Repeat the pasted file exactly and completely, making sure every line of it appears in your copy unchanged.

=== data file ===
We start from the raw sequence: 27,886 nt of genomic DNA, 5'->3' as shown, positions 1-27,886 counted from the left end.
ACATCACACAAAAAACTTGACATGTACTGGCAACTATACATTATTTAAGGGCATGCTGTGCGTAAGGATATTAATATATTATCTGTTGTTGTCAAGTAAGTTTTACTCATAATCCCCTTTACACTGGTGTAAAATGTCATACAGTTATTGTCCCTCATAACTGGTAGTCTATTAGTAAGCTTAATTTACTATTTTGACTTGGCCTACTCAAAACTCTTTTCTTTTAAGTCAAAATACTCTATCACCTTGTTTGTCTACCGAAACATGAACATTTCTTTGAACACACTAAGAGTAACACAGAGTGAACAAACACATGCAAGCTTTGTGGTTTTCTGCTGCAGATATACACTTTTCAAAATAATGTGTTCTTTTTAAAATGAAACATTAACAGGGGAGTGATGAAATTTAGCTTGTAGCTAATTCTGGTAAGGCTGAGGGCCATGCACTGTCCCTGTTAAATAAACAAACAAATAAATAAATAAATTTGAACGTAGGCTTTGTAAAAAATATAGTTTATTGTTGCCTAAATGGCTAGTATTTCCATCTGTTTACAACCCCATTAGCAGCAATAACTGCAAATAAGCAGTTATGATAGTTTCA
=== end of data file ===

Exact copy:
We start from the raw sequence: 27,886 nt of genomic DNA, 5'->3' as shown, positions 1-27,886 counted from the left end.
ACATCACACAAAAAACTTGACATGTACTGGCAACTATACATTATTTAAGGGCATGCTGTGCGTAAGGATATTAATATATTATCTGTTGTTGTCAAGTAAGTTTTACTCATAATCCCCTTTACACTGGTGTAAAATGTCATACAGTTATTGTCCCTCATAACTGGTAGTCTATTAGTAAGCTTAATTTACTATTTTGACTTGGCCTACTCAAAACTCTTTTCTTTTAAGTCAAAATACTCTATCACCTTGTTTGTCTACCGAAACATGAACATTTCTTTGAACACACTAAGAGTAACACAGAGTGAACAAACACATGCAAGCTTTGTGGTTTTCTGCTGCAGATATACACTTTTCAAAATAATGTGTTCTTTTTAAAATGAAACATTAACAGGGGAGTGATGAAATTTAGCTTGTAGCTAATTCTGGTAAGGCTGAGGGCCATGCACTGTCCCTGTTAAATAAACAAACAAATAAATAAATAAATTTGAACGTAGGCTTTGTAAAAAATATAGTTTATTGTTGCCTAAATGGCTAGTATTTCCATCTGTTTACAACCCCATTAGCAGCAATAACTGCAAATAAGCAGTTATGATAGTTTCA